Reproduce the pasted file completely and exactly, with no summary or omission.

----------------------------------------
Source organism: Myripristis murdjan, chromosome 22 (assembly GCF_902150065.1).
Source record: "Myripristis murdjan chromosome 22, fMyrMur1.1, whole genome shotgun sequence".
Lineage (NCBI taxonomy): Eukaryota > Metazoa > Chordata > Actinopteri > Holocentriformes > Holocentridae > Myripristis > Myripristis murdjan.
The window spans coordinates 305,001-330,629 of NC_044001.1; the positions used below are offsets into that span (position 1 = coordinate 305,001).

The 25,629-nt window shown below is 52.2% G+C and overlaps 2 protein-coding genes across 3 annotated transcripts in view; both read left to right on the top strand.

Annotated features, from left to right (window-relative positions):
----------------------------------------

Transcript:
Source organism: Myripristis murdjan, chromosome 22 (assembly GCF_902150065.1).
Source record: "Myripristis murdjan chromosome 22, fMyrMur1.1, whole genome shotgun sequence".
Lineage (NCBI taxonomy): Eukaryota > Metazoa > Chordata > Actinopteri > Holocentriformes > Holocentridae > Myripristis > Myripristis murdjan.
The window spans coordinates 305,001-330,629 of NC_044001.1; the positions used below are offsets into that span (position 1 = coordinate 305,001).

The 25,629-nt window shown below is 52.2% G+C and overlaps 2 protein-coding genes across 3 annotated transcripts in view; both read left to right on the top strand.

Annotated features, from left to right (window-relative positions):